By Peter Freeman
Money magazine, December edition
A self-managed fund can lend as well as borrow, says Peter Freeman
There has been a lot of attention given recently to the relatively new ability of self-managed superannuation funds to establish arrangements that, in effect, allow them to borrow to buy property. This ability to gear into real estate is seen by some as an excellent way for SMSFs to boost their potential long-term returns, although others warn that this sort of strategy can go badly wrong.
While the issue of whether or not an SMSF should borrow is an important one, the flipside – whether it should lend money – is also worth considering.
From one perspective, the answer is relatively straightforward. Provided your SMSF’s trust deed and investment strategy allow it to make loans, and the loan you are considering making will be well secured and will generate a competitive rate of return, then the loan is likely to stack up as an acceptable investment. As usual with super, however, the issue isn’t quite this straightforward since there is a range of other restrictions that have to be considered.
Patrick MacNamara, a client manager with the Self-Managed Super Institute, says the three main ones are the so-called sole purpose test, the restriction on making loans to related parties and, when you do make that type of loan, the need to comply with the 5% “in-house” assets limit.
“The sole purpose test states, in effect, that all the investments made by an SMSF should have the sole purpose of building up savings for your retirement,” he explains.
The relevance of this requirement when an SMSF is making a loan is the way it requires the loan to be made on commercial terms. Making a loan that charges less than the market rate would deliver a benefit to the borrower and so contravene the sole purpose test.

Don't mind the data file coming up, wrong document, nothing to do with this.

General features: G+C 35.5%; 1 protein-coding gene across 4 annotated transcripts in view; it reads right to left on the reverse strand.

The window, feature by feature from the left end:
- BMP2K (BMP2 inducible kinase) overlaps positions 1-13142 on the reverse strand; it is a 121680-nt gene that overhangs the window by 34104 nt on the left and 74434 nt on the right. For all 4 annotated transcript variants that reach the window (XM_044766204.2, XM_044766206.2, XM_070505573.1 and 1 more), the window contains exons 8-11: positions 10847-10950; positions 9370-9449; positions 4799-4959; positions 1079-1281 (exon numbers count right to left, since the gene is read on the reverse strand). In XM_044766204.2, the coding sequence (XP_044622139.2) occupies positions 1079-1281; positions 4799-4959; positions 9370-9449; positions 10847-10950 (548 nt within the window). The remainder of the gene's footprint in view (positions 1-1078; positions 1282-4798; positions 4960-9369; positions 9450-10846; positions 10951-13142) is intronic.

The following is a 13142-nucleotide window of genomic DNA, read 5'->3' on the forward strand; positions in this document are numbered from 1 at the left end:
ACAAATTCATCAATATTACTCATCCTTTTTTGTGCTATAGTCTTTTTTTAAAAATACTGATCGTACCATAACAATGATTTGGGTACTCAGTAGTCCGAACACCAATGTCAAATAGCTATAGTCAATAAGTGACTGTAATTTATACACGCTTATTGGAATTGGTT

In any case, Section 65 of the Superannuation Industry (Supervision) legislation basically prohibits an SMSF lending to a related party, such as the fund’s members and their relatives. Under section 71 this ban also applies, in effect, to situations where a non-related party is interposed in the loan arrangement.
The main concession is provided under the in-house assets test rule. This allows an SMSF to hold 5% of its total assets in the form of in-house assets, a category that includes loans to related parties.
MacNamara stresses that even if your SMSF can comply with all these rules, it is important to
follow the tax office advice to:
• Draw up an appropriate loan agreement and have it signed by all the parties involved.
• Ensure the agreement covers all the key terms of the loan such as the security being provided, the repayment period, when repayments will be made, the amount of the repayments and the interest rate.
• Make sure your SMSF receives the repayments as specified.
Finally, if the loan agreement is breached it is the responsibility of the trustees to take action to protect the interests of their SMSF.
There has been a lot of speculation that the Gillard government is looking to boost its budget bottom line by cutting back superannuation tax concessions. One rumour is that it will force super funds to realise capital gains before a member starts a pension. Another is that new restrictions on gearing will be introduced.
But while the sad truth is that some of this speculation might well turn out to be true, those running SMSFs would be well advised simply to get on with the job of investing their super as wisely as possible. As the history of super’s frequent rule changes highlight, trying to anticipate the government’s next move is a virtually impossible challenge.
Subscribe to Money magazine here.